Teratogens

What is a teratogen?

A teratogen is an agent, which can cause a birth defect. A teratogen is usually something in the environment that the mother may be exposed to during her pregnancy.

It could be a prescribed medication, a street drug, alcohol use or a disease present in the mother, which could increase the chance for the baby to be born with a birth defect.

What are the most sensitive periods for teratogens during pregnancy?

Once the egg is fertilized (conception), it takes about six to nine days for implantation (anchoring into the uterus) to occur. Once the fertilized egg is connected to the uterus, a common blood supply exists between the mother and the embryo.

In other words, if a teratogen is in the mother's blood, it can now enter the developing fetus. Teratogens are thought to have the ability to affect the fetus about 10 to 14 days after conception.

During the a baby's development, certain organs form at certain times. If a teratogen has the potential to interfere with the closure of the neural tube. The exposure to the teratogen must occur during the first 3.5 to 4.5 weeks of the pregnancy because the neural tube is closing.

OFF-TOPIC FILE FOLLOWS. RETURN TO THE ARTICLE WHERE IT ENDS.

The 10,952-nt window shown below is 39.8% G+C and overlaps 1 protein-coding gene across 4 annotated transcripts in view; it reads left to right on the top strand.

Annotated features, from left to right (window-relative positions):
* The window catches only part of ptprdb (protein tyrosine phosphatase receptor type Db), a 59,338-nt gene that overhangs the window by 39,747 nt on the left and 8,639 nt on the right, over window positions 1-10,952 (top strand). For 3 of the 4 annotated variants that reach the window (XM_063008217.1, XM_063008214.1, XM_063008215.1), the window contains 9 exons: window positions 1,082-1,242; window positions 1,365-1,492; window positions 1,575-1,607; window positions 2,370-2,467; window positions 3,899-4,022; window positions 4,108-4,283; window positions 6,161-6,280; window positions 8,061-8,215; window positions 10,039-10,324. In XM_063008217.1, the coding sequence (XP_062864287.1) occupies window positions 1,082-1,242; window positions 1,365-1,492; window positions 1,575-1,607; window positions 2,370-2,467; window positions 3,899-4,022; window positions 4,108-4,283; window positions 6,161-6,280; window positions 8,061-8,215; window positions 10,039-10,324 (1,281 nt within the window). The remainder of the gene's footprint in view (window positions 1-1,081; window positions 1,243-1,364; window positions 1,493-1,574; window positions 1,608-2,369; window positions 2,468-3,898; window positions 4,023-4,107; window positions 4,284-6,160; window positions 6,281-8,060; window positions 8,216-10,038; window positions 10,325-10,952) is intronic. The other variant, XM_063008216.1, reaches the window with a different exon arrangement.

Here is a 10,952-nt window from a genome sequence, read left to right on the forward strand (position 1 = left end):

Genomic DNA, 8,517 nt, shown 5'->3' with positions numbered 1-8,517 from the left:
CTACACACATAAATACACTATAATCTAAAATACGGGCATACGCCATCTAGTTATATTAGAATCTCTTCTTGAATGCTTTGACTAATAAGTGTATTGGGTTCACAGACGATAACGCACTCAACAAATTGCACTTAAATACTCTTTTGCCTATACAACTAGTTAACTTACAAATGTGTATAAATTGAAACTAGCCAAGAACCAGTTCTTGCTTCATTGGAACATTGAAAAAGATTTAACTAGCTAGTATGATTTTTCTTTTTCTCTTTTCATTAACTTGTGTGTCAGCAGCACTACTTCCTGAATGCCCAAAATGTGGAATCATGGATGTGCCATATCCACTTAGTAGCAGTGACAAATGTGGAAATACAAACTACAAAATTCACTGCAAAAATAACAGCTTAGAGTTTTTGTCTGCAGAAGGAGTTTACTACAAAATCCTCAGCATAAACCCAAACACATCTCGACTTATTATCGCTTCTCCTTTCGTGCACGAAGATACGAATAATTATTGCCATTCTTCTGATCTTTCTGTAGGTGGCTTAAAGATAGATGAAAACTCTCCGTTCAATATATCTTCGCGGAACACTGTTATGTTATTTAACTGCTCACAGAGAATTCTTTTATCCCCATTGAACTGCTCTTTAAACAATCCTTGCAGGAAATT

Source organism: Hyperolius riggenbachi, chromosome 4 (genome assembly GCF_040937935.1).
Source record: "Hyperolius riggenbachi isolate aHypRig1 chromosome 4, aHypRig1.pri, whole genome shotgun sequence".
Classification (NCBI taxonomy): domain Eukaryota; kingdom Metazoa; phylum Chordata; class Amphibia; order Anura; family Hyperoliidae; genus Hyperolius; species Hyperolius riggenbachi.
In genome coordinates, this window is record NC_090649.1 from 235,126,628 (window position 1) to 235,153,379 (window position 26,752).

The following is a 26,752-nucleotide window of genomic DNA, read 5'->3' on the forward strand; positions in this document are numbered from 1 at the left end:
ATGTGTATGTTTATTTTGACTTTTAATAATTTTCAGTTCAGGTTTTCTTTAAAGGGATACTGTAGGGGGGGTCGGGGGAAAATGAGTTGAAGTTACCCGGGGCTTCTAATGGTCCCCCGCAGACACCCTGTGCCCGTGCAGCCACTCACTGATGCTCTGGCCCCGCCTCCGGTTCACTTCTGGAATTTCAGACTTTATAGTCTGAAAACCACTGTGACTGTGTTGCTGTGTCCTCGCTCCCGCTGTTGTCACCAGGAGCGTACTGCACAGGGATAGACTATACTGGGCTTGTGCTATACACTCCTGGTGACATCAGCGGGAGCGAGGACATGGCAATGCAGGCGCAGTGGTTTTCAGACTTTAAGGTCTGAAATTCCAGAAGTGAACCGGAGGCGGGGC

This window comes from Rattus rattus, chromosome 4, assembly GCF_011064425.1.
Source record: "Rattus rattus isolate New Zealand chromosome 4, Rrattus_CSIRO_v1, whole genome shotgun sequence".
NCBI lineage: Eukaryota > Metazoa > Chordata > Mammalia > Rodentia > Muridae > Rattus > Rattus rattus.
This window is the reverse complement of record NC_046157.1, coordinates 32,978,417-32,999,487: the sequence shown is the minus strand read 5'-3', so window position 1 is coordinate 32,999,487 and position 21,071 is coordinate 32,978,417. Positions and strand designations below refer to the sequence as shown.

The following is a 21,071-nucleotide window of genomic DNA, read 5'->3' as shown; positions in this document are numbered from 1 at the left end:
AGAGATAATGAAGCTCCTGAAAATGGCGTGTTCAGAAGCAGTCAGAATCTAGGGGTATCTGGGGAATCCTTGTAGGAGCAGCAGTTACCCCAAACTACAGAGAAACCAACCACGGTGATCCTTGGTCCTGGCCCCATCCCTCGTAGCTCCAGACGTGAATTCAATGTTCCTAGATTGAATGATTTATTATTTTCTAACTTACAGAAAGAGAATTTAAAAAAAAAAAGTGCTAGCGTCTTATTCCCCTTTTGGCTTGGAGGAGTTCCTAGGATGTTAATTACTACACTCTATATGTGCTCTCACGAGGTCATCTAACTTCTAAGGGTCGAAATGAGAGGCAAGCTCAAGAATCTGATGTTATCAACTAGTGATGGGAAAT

Some organ systems are sensitive to teratogens throughout the entire pregnancy, such as the central nervous system. The central nervous system is the baby's brain and spine.

One teratogen that affects the central nervous system is alcohol. Alcohol, at any time during the pregnancy, has the potential to cause birth defects and health problems for the baby, because the central nervous system is sensitive to teratogens. This is why alcohol consumption should be avoided during pregnancy.